The hard-pressed author turned to writing screenplays in Hollywood, work he found tedious and associated with failure but which paid well. He was hired to collaborate with other writers and put a lick of his polish on scripts including A Yank at Oxford and Gone With The Wind. He wrote his own movie scenarios but all too often they had a dark edge that audiences of the depression era weren’t interested in knowing about.
I tell you the subject’s too gloomy. People want to laugh now,’ said the fictional movie producer in the story Travel Together to Chris, the fictional screen-writer.
Some of those rejected scenarios are included in this collection. My hopes sank, I hadn’t got all dressed up just to hear half-hearted movie pitches.
Daniel’s introduction, unemotional and reasonable in its tone, reassured me that Fitzgerald still knew how to write, and what’s more, he was well aware of the difference between his commercially successful hack work and the good, and truly modern, stories that oftentimes couldn’t find a buyer. He became ever more resistant to interference, refusing to pander to the magazine editors’ desires for ‘beautiful cold girls and handsome yearning boys.’
For the most part, this is a collection of the stories that editors rejected, or sent back with requests for changes. To his credit, Fitzgerald held on to the stories, cannibalised some of the best lines into other stories or his unfinished novel, The Love of the Last Tycoon, or simply chose to let them wait for an audience more willing to read real stories, gritty and sometimes ugly stories, about alcoholics, dope fiends, venereal disease, physical torture, psychiatric illness and extra-marital sex.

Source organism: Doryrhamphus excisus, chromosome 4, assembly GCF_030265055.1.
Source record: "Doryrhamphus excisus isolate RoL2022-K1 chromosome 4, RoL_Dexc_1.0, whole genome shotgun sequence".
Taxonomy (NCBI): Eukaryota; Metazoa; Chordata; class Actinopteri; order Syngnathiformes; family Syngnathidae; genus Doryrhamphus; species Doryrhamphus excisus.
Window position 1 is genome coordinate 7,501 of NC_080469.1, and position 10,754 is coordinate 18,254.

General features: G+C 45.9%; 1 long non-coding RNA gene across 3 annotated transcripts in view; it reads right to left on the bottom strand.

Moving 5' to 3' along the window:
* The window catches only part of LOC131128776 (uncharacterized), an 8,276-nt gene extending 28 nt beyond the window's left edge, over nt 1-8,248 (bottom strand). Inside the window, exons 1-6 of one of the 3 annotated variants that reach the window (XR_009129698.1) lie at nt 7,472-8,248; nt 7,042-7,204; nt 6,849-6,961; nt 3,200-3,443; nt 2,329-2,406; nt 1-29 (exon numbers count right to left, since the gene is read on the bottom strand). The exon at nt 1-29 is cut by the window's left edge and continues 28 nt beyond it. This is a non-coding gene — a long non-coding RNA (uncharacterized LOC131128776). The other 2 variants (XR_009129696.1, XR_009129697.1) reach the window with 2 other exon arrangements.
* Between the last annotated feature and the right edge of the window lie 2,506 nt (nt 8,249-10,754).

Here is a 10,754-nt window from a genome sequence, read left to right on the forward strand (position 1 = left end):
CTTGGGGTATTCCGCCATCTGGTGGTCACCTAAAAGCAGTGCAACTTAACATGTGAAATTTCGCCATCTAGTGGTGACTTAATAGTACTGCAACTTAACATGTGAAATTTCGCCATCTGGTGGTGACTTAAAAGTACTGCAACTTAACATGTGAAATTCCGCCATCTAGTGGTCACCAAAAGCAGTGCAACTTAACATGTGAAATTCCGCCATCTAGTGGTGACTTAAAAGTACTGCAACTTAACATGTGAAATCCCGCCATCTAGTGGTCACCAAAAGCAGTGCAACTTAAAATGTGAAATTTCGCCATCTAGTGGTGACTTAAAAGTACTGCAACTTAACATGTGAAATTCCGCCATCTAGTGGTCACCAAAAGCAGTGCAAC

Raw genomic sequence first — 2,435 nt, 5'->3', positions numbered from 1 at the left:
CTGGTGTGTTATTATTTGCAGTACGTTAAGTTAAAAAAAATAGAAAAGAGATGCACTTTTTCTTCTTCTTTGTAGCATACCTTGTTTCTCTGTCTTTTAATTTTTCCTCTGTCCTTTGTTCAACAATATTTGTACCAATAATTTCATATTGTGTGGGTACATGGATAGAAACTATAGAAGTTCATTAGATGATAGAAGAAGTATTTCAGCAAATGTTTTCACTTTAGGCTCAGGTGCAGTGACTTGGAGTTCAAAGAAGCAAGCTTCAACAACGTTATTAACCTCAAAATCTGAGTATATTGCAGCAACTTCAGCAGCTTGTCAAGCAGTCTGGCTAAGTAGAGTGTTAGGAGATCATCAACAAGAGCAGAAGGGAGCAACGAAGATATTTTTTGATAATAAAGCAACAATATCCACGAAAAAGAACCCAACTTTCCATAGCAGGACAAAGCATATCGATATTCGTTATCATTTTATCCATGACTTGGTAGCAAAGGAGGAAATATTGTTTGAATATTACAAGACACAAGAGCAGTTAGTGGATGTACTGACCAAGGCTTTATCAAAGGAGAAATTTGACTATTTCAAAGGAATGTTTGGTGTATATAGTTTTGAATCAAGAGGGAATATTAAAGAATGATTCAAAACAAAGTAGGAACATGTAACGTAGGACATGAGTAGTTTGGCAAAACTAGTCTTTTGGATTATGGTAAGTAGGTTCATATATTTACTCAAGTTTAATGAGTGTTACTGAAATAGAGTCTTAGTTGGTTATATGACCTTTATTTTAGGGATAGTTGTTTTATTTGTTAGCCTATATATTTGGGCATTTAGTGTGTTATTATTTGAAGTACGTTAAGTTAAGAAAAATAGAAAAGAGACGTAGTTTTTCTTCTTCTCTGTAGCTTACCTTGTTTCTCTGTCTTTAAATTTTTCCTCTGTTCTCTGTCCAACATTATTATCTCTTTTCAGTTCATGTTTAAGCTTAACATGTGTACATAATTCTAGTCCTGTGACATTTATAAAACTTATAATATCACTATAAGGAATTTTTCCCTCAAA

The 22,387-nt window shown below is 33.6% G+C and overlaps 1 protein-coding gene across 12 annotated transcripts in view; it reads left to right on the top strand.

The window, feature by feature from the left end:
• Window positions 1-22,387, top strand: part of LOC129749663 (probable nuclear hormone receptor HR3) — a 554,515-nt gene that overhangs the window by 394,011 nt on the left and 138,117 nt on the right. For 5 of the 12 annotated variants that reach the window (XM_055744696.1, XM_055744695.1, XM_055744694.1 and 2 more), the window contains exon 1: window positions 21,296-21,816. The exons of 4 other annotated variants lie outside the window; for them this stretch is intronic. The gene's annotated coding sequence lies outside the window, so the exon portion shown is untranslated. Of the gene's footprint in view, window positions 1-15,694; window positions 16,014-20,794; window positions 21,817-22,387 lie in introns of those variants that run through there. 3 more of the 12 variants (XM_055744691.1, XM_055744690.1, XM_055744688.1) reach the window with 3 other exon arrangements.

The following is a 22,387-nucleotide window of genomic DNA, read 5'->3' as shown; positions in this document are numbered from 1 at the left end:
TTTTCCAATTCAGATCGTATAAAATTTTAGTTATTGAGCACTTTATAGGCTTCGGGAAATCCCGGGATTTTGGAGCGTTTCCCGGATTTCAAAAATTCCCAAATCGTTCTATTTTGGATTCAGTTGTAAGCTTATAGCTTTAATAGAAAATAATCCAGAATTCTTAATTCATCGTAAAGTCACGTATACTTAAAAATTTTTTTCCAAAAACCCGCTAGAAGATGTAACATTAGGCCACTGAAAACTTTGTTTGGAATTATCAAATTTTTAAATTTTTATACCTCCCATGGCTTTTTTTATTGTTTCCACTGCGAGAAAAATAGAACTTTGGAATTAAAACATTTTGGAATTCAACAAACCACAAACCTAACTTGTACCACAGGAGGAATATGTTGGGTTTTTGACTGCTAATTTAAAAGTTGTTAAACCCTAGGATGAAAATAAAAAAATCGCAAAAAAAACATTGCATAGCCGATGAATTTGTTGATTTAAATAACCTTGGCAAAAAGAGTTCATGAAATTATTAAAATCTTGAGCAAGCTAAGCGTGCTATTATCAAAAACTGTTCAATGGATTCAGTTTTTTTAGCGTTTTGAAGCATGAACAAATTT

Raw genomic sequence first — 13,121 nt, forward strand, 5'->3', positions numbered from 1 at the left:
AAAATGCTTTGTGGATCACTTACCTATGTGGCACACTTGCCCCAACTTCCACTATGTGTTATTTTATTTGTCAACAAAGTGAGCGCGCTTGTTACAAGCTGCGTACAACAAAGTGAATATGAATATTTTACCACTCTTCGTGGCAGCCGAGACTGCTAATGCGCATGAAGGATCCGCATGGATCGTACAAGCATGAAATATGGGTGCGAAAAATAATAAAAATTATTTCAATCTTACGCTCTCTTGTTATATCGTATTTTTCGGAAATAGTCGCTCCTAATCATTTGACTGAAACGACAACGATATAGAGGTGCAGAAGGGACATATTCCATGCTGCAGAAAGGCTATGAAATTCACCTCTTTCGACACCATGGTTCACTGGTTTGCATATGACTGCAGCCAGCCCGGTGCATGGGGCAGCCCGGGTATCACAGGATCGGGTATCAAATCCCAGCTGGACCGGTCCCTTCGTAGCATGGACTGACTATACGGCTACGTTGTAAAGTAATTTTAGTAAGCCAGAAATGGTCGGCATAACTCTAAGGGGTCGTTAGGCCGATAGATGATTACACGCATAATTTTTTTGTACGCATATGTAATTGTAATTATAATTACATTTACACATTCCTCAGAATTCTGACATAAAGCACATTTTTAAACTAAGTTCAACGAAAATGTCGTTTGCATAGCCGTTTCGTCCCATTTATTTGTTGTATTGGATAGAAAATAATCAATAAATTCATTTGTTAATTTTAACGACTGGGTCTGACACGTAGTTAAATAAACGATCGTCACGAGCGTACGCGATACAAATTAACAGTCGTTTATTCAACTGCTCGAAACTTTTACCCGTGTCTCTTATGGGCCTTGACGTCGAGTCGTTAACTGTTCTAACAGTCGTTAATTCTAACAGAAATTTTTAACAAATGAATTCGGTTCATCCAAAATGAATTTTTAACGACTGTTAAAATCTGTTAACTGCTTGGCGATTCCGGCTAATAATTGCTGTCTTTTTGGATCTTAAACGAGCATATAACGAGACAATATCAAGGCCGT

The time has come.
Raising my eyes, I watched him walk through the swing door. He looked as nervous as I felt but he spotted my Gin Rickey and smirked. He raised his eyebrows at Elsie and made a gesture towards my glass, make it two, he seemed to say. What I wanted, more than anything else, was to hear him tell me a story the way he used to, with wild imagination, a million miles from the mundane.
...something about love. Love is a sure thing – it takes a living man to love.
And then he did.
Just continue along the road and think of the nicest things in the world and all of a sudden something tremendous will happen.
The book opens with The I.O.U., the sort of smart ass story only a sassy young man could write. It was written for Harper’s Bazaar when Fitzgerald was at the height of his popularity. Perhaps they didn’t like the way he poked fun at the publishing industry or how he scoffed at the public’s demand for bodice-rippers and psychic thrillers. Either way, they sent it back and the story simply got forgotten in the busy shuffle of success. It’s a fine story, witty and sharp, funny enough to make me laugh out loud. But Fitzgerald’s trademark happy ending isn’t as satisfying now as I might have found it back then. Neither of us believes in happy endings anymore.